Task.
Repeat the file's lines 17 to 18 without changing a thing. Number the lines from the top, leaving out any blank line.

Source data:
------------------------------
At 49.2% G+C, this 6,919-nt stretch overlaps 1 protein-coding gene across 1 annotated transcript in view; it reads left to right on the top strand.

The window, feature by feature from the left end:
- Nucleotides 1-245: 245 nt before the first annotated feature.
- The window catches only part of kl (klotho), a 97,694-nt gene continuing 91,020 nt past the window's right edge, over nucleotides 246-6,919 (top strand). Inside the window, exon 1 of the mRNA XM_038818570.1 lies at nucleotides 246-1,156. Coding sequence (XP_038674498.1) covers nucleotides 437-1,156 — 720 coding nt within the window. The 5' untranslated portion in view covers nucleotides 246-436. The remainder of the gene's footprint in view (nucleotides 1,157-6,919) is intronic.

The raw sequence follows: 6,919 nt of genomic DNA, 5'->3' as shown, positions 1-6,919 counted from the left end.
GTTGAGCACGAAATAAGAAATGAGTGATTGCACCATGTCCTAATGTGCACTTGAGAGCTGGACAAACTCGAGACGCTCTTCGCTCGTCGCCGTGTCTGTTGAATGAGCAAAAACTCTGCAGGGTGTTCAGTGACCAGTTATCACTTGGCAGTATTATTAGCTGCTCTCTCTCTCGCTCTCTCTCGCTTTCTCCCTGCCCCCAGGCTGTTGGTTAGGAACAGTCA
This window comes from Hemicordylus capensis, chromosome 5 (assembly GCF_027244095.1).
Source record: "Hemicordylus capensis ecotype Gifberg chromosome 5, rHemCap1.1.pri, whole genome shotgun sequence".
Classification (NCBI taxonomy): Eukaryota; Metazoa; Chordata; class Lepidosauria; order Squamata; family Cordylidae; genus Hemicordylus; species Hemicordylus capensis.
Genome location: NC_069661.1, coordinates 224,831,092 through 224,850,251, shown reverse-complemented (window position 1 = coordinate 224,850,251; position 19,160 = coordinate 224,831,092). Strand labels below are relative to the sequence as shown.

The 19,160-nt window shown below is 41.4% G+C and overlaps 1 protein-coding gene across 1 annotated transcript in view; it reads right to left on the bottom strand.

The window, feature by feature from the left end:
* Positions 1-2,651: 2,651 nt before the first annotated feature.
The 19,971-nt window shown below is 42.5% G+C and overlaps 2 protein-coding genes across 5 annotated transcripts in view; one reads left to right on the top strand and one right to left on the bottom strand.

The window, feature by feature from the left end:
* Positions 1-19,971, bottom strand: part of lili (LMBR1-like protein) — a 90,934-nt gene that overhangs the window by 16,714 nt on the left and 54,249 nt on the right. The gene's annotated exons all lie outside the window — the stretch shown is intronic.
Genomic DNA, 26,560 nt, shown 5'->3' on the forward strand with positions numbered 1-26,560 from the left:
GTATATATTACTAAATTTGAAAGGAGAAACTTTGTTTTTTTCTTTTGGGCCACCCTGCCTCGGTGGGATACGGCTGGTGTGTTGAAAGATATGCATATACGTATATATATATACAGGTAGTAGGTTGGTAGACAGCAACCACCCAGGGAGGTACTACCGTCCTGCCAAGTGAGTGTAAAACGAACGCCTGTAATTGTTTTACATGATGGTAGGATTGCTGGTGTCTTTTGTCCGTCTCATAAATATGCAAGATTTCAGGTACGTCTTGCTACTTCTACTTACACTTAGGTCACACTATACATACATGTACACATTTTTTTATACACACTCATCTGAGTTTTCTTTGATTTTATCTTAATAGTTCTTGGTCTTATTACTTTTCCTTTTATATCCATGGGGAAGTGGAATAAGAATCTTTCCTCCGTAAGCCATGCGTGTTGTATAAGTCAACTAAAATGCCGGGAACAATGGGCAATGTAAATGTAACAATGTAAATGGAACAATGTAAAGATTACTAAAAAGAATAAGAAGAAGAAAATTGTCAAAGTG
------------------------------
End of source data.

Genomic DNA, 26,560 nt, shown 5'->3' on the forward strand with positions numbered 1-26,560 from the left:
GTATATATTACTAAATTTGAAAGGAGAAACTTTGTTTTTTTCTTTTGGGCCACCCTGCCTCGGTGGGATACGGCTGGTGTGTTGAAAGATATGCATATACGTATATATATATACAGGTAGTAGGTTGGTAGACAGCAACCACCCAGGGAGGTACTACCGTCCTGCCAAGTGAGTGTAAAACGAACGCCTGTAATTGTTTTACATGATGGTAGGATTGCTGGTGTCTTTTGTCCGTCTCATAAATATGCAAGATTTCAGGTACGTCTTGCTACTTCTACTTACACTTAGGTCACACTATACATACATGTACACATTTTTTTATACACACTCATCTGAGTTTTCTTTGATTTTATCTTAATAGTTCTTGGTCTTATTACTTTTCCTTTTATATCCATGGGGAAGTGGAATAAGAATCTTTCCTCCGTAAGCCATGCGTGTTGTATAAGTCAACTAAAATGCCGGGAACAATGGGCAATGTAAATGTAACAATGTAAATGGAACAATGTAAAGATTACTAAAAAGAATAAGAAGAAGAAAATTGTCAAAGTG